Jesus having paid the price for sin, having cast sin clean out of sight for all His people, had taken the accuser’s strongest weapon - the Law - and turned it right around against him.

Satan was destroyed. The stones of the very law he sought to hurl at God’s elect fell upon his own head, burying him in the earth, under a great heap “which remaineth unto this day”. Yes, the stone of the law buried Satan, yet that stone could not keep Christ in the tomb. The stone of Christ’s tomb (figurative of the law being answered) was rolled aside and Christ and all His people rose triumphant from the grave. The victory was “Joshua’s”.

Blotting out the handwriting of ordinances that was against us, which was contrary to us, and took it out of the way, nailing it to his cross; And having spoiled principalities and powers, he made a shew of them openly, triumphing over them in it” (Colossians 2:14-15).



Having defeated Ai, slain all its inhabitants, spoiled the city, and hung its king, after a magnificent victory, Joshua set up an altar to the LORD, made sacrifices upon it, wrote upon it all the words of the law of Moses and read that out in the hearing of all the congregation of Israel. Hence the people were reminded of the covenant made between God and His earthly people, symbolic of that New Covenant which would be established in Christ for His heavenly people.

So Christ having finished the work of redemption upon the cross, having destroyed Satan, sin, death and hell, having spoiled Satan’s city, throwing out the “prince of this world” to reassert Christ’s rights of absolute dominion over His creation and His people, having risen from the dead and ascended into glory to sit on the right hand of God the Father; Jesus, the Saviour, established the New Covenant, the everlasting covenant, in perfect righteousness, and took of His shed blood, sprinkling it upon the mercy seat in the Holiest of Holies in heaven above.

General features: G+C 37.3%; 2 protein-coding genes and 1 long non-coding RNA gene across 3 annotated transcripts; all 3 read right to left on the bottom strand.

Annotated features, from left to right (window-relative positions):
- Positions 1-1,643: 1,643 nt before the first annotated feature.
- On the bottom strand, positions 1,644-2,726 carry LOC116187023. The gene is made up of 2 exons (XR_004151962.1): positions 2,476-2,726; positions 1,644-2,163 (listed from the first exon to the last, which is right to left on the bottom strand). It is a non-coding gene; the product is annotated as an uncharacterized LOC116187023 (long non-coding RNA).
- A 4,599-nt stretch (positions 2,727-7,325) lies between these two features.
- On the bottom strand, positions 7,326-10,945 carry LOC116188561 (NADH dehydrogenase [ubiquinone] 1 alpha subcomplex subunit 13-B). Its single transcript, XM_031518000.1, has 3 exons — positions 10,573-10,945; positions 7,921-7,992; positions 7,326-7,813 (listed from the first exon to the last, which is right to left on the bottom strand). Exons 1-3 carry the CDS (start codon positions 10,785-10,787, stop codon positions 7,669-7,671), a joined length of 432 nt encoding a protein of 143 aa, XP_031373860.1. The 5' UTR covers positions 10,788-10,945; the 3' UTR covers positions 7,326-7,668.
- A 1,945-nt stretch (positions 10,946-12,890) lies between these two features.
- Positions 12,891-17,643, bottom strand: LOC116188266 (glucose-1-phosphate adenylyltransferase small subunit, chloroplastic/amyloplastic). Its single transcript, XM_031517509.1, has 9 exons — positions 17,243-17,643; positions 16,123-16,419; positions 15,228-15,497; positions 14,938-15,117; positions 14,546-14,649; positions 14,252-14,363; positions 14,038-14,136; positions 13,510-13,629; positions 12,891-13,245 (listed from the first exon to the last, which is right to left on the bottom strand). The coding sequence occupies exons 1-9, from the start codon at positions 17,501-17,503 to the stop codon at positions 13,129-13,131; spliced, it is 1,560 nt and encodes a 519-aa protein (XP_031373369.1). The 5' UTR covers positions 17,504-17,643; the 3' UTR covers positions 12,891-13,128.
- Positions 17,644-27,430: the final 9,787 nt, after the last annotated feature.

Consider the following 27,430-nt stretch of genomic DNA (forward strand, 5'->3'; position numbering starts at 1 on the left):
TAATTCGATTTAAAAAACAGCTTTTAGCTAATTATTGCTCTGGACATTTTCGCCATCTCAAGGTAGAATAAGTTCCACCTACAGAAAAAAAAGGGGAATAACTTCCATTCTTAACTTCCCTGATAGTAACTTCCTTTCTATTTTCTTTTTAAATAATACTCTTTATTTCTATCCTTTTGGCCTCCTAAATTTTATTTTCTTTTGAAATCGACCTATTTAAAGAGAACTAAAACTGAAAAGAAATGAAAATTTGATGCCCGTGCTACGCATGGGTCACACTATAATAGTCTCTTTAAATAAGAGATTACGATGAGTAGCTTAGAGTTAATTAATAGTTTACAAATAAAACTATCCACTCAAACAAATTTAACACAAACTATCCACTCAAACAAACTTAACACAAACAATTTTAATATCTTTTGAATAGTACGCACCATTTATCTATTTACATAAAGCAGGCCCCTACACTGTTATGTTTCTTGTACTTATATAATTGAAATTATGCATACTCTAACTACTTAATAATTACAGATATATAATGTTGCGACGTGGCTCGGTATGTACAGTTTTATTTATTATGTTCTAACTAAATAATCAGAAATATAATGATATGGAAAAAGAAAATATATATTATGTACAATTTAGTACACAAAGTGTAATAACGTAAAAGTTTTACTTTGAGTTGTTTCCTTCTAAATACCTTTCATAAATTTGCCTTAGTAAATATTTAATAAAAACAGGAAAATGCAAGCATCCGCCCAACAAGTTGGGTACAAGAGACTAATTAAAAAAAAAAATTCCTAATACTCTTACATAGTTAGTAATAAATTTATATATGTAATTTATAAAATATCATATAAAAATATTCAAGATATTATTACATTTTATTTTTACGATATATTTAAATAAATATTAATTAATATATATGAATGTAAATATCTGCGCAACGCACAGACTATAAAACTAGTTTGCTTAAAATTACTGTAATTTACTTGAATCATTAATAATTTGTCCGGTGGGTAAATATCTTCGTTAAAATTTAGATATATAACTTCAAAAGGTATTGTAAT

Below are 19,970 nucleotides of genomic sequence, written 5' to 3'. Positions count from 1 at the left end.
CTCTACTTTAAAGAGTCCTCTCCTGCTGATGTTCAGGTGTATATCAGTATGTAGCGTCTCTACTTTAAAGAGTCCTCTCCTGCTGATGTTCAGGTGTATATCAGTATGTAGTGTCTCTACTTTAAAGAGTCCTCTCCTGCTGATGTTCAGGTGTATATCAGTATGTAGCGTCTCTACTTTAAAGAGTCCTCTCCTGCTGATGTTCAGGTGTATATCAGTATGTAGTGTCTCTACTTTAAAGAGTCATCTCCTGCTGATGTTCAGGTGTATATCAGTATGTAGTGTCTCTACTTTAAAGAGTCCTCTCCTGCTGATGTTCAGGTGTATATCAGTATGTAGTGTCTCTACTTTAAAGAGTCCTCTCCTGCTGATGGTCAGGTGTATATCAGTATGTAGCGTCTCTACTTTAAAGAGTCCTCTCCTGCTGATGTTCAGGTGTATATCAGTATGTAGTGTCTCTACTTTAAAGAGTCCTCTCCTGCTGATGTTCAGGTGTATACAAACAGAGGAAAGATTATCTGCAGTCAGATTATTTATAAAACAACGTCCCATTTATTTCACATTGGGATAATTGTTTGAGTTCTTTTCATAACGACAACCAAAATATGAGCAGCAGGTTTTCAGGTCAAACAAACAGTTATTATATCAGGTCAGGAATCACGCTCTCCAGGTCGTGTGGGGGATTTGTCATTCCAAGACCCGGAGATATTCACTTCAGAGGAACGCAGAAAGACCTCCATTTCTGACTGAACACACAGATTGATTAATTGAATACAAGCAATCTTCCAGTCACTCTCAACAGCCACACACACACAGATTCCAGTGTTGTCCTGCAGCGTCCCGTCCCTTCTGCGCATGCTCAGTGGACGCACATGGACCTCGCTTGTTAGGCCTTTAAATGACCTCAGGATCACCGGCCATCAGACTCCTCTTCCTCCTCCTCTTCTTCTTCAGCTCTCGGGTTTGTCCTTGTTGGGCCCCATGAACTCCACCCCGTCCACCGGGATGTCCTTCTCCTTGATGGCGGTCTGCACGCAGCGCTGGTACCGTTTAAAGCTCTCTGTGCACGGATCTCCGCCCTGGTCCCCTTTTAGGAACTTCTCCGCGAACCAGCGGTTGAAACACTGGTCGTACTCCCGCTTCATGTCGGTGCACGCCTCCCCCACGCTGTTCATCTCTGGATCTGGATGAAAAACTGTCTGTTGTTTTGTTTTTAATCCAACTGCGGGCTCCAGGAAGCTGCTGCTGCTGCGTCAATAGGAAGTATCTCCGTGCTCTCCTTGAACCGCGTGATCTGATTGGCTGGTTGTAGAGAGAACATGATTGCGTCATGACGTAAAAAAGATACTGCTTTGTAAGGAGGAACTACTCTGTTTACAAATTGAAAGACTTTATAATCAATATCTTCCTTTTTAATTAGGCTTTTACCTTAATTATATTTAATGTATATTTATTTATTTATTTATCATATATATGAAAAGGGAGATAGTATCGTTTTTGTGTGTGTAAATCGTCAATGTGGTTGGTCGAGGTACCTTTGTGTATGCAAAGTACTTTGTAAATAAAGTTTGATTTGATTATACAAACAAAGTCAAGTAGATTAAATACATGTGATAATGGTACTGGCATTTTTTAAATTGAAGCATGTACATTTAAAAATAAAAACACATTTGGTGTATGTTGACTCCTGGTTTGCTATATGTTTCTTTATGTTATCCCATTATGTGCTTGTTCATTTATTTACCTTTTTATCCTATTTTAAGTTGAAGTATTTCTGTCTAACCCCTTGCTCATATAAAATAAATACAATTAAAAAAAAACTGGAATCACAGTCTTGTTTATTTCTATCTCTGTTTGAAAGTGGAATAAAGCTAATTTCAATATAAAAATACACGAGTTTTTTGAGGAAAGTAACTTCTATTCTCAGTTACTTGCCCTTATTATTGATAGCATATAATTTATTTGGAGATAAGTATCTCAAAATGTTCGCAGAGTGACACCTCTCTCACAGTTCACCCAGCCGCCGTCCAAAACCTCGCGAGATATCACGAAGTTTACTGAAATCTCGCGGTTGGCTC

“But now hath he obtained a more excellent ministry, by how much also he is the mediator of a better covenant, which was established upon better promises” (Hebrews 8:6).

“Then said he, Lo, I come to do thy will, O God. He taketh away the first, that he may establish the second. By the which will we are sanctified through the offering of the body of Jesus Christ once for all. And every high priest standeth daily ministering and offering oftentimes the same sacrifices, which can never take away sins:

But this man, after he had offered one sacrifice for sins for ever, sat down on the right hand of God; From henceforth expecting till his enemies be made his footstool.
For by one offering he hath perfected for ever them that are sanctified (Hebrews 10:9-14).

What a Saviour the Lord Jesus Christ is! What a covenant He established! Jesus is the mediator of this covenant, the priest and the sacrifice. He offered Himself as the one, perfect, sacrifice for sins, never to be repeated. A sacrifice so complete, so acceptable to God the Father that it completely atoned for all the sins of God’s people, paid the ransom price, redeemed every one of the elect, made peace with God and brought in everlasting righteousness and eternal life. And it was all done out of free and sovereign grace, freely bestowed to undeserving sinners, at such a cost to the Saviour. Praise His Holy Name!

When we consider the wondrous work of salvation which the Saviour wrought on the cross for His people how thankful we should be that Jesus feared not to go “that night into the midst of the valley”!